Black holes are long-time superstars of science fiction. But their Hollywood fame is a little strange given that no-one has ever actually seen one – at least, until now. If you needed to see to believe, then thank the Event Horizon Telescope (EHT), which has just produced the first ever direct image of a black hole. This amazing feat required global collaboration to turn the Earth into one giant telescope and image an object thousands of trillions of kilometres away.
Gravity ties our bodies to planet Earth but it does not define the limits of the soaring human mind. In November 1915 – exactly one century ago – this was proven to be true when Albert Einstein, in a series of lectures at the Prussian Academy of Sciences, presented a theory that would revolutionise how we view gravity – and physics itself.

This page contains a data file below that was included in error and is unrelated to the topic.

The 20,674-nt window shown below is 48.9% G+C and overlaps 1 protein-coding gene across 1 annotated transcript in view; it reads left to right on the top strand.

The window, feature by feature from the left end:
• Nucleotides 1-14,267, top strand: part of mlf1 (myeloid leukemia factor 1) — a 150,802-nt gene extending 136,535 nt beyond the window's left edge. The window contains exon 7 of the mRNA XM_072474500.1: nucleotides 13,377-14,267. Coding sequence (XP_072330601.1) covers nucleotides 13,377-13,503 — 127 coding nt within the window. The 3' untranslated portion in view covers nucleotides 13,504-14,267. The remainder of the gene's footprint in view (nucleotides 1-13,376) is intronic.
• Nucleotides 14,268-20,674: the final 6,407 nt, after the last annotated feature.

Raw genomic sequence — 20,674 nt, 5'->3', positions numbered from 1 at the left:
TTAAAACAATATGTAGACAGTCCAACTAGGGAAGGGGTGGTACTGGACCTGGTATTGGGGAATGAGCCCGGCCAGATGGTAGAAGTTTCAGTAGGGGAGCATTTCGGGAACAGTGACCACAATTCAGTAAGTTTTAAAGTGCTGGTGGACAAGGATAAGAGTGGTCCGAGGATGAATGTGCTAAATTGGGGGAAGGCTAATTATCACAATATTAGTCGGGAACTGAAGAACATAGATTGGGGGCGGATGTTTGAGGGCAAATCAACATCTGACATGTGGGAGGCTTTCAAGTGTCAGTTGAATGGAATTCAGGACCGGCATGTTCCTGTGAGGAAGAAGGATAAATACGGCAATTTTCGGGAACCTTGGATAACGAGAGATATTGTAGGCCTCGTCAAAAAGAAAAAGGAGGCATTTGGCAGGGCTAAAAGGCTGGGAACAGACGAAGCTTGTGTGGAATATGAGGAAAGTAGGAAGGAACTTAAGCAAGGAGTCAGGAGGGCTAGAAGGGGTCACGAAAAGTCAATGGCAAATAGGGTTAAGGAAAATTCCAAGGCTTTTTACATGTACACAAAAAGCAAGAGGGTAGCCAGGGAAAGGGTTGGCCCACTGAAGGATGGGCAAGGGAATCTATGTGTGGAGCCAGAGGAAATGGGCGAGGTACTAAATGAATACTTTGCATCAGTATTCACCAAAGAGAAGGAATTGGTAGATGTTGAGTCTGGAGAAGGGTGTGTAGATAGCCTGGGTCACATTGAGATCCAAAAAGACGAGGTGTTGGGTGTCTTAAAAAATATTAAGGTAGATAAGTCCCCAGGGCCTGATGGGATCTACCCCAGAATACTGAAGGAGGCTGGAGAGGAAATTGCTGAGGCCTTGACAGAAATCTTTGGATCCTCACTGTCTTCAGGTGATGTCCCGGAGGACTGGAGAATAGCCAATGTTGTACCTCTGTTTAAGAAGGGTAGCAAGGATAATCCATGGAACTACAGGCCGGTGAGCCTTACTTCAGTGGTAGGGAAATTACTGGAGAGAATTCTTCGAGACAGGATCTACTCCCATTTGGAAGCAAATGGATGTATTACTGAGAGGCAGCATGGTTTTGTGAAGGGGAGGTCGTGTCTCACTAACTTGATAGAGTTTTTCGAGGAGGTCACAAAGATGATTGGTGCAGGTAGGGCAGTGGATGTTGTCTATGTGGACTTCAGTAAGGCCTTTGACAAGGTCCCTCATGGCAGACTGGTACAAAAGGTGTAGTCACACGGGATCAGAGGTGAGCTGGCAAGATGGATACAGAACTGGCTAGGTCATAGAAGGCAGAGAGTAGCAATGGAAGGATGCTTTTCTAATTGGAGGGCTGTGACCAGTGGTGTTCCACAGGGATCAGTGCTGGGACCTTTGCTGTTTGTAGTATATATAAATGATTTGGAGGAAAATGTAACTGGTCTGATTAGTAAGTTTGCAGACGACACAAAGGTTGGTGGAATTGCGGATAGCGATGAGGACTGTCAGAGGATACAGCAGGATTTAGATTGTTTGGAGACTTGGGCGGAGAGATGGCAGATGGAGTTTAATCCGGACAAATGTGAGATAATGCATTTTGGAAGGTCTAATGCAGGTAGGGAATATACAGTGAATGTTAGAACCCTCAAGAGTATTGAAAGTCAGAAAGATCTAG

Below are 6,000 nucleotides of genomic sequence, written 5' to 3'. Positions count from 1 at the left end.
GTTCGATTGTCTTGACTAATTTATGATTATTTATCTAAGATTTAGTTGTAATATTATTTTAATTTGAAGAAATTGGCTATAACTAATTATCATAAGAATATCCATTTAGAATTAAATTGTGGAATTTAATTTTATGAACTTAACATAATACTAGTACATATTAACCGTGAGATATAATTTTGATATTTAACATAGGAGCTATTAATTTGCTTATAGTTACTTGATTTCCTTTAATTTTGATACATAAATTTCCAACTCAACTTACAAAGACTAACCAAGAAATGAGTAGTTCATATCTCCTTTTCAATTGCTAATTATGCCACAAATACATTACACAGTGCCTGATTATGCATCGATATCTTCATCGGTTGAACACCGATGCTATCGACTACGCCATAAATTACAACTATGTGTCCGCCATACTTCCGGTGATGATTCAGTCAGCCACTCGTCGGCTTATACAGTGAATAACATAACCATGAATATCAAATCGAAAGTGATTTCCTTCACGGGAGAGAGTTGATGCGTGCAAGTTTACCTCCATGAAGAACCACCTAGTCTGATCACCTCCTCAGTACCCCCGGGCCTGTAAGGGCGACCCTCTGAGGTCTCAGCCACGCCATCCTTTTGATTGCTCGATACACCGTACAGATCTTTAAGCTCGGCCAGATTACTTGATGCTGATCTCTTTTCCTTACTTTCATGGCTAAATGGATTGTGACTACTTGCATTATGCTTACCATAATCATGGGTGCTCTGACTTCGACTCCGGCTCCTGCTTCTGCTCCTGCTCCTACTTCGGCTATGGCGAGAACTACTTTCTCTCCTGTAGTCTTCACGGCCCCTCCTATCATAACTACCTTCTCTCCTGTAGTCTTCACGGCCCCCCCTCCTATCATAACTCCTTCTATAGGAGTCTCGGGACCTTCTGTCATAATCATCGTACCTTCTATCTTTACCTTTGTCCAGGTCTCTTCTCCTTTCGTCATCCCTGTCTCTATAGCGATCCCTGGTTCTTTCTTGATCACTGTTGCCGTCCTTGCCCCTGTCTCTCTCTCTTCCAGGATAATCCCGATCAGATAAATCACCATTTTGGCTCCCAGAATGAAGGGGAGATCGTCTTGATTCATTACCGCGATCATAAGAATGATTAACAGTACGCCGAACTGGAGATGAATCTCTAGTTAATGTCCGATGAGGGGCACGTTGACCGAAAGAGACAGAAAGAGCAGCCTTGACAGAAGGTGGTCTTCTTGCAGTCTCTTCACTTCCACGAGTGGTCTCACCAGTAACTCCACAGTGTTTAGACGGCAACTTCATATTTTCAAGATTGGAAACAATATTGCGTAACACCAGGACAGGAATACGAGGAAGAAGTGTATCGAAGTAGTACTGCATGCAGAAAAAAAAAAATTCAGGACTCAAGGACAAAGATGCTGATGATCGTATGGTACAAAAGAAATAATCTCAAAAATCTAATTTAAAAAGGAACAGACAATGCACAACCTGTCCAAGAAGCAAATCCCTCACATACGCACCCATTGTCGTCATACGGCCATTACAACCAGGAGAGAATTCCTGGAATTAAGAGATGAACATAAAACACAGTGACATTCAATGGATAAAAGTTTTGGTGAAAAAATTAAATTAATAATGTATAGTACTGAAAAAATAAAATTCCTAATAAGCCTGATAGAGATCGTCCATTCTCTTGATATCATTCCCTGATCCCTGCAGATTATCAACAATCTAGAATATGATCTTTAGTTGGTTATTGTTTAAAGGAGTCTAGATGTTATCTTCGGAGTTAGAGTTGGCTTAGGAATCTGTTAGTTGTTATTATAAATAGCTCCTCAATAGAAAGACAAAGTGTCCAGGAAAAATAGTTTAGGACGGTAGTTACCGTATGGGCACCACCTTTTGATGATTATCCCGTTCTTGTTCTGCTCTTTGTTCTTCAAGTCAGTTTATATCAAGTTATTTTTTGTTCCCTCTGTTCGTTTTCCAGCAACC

One hundred years ago this month, Albert Einstein published his theory of general relativity, one of the most important scientific achievements in the last century. A key result of Einstein’s theory is that matter warps space-time, and thus a massive object can cause an observable bending of light from a background object. The first success of the theory was the observation, during a solar eclipse, that light from a distant background star was deflected by the predicted amount as it passed near the sun.